AG asks court not to delay execution
MONTGOMERY (AP)— The state attorney general is asking the Alabama and U.S. Supreme Courts not to delay the execution Thursday of one of the longest serving men on Alabama's death row.
Darrell Grayson, 46, is scheduled to die by lethal injection at 6 p.m. Thursday at Holman Prison at Atmore. He was convicted of capital murder and sentenced to die for the 1980 slaying of an 86-year-old widow, Annie Laura Orr of Montevallo.
Grayson has been on death row since his conviction in 1982. Of the 195 men on death row in Alabama, only five have been there longer than Grayson, according to the state Department of Corrections.
"In my opinion, justice has been delayed too long," Attorney General Troy King said Tuesday.
King responded after Grayson's attorneys asked the Alabama and U.S. Supreme Courts to delay the execution. They argued that Grayson shouldn't be put to death before a federal judge can hold a trial in October on claims by two other death row inmates that Alabama's lethal injection procedures are unconstitutionally cruel.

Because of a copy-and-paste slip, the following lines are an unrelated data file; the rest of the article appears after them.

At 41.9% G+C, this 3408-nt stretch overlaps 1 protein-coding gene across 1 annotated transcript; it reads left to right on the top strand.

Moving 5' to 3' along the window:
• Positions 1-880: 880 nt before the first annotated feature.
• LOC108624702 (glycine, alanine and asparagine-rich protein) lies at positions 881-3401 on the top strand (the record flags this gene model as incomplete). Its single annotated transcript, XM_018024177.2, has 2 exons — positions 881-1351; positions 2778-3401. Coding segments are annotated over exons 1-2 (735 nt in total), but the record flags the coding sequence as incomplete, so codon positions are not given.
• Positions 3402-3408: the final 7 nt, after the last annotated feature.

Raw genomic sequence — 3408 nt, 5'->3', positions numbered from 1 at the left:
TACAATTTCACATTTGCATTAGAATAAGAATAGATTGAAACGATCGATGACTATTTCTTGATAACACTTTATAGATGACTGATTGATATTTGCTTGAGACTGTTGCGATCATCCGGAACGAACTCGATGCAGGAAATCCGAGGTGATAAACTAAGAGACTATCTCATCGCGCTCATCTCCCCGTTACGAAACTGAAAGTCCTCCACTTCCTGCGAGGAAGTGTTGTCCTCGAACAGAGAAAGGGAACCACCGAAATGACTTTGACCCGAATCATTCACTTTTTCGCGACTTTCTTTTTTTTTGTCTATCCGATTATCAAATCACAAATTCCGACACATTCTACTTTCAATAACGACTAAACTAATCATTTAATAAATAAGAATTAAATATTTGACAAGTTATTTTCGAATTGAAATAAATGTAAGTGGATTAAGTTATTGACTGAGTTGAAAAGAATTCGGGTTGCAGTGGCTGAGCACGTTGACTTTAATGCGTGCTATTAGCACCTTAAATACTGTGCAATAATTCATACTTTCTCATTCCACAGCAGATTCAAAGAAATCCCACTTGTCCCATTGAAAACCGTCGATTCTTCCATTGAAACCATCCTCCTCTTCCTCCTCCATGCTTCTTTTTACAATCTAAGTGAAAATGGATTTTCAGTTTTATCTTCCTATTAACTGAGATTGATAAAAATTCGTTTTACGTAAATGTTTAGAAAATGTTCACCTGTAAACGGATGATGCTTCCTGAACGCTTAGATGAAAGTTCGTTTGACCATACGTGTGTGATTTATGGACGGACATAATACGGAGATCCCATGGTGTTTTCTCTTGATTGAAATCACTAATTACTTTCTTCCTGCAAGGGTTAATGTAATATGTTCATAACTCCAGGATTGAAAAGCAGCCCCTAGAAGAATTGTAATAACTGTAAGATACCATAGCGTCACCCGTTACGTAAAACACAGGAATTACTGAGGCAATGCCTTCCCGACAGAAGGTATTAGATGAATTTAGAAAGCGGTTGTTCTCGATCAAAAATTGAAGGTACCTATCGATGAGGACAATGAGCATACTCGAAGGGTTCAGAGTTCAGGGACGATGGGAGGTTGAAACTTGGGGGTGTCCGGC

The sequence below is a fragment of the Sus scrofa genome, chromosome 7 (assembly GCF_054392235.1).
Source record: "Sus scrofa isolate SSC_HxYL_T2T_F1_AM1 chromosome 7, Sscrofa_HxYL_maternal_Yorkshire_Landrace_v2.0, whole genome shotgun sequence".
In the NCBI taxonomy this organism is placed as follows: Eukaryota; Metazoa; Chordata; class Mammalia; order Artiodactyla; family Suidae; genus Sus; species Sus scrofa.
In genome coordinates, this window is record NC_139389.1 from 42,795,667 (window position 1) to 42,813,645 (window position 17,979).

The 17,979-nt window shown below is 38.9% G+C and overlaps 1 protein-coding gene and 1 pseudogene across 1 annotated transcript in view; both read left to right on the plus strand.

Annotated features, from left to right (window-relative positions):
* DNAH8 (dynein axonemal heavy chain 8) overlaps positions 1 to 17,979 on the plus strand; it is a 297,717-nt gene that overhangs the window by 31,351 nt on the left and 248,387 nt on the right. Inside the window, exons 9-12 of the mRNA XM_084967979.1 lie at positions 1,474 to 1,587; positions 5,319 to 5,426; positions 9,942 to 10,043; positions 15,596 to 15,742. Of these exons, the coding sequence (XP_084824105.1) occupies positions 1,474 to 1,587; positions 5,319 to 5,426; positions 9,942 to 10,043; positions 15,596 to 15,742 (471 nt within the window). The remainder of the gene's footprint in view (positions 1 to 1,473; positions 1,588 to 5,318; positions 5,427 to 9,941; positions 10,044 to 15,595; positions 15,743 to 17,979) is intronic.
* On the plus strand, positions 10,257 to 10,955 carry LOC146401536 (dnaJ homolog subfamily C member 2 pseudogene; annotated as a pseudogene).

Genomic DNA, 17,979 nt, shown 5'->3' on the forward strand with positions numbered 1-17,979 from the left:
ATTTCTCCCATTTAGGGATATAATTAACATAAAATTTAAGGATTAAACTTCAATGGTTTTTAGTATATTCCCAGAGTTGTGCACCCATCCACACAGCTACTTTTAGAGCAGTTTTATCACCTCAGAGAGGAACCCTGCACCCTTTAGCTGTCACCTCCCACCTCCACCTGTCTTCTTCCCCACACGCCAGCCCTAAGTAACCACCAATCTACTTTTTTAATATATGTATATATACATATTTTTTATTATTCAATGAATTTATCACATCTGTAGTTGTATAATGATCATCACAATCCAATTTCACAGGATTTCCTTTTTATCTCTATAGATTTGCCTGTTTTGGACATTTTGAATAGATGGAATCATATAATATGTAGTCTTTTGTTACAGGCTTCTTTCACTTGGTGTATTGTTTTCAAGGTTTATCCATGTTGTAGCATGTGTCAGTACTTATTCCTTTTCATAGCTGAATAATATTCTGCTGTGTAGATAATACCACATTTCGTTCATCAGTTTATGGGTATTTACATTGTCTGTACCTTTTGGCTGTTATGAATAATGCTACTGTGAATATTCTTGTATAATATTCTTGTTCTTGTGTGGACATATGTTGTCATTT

In court filings, Assistant Attorney General Clay Crenshaw argued that there is no guarantee the trial will be held in October, and even if it is, a ruling and an appeal of that ruling could take years.
Crenshaw wrote that Grayson had lost every normal appeal of his capital murder conviction and now he is looking for any method to delay his execution.
Grayson had filed his own lawsuit challenging Alabama's execution procedures.
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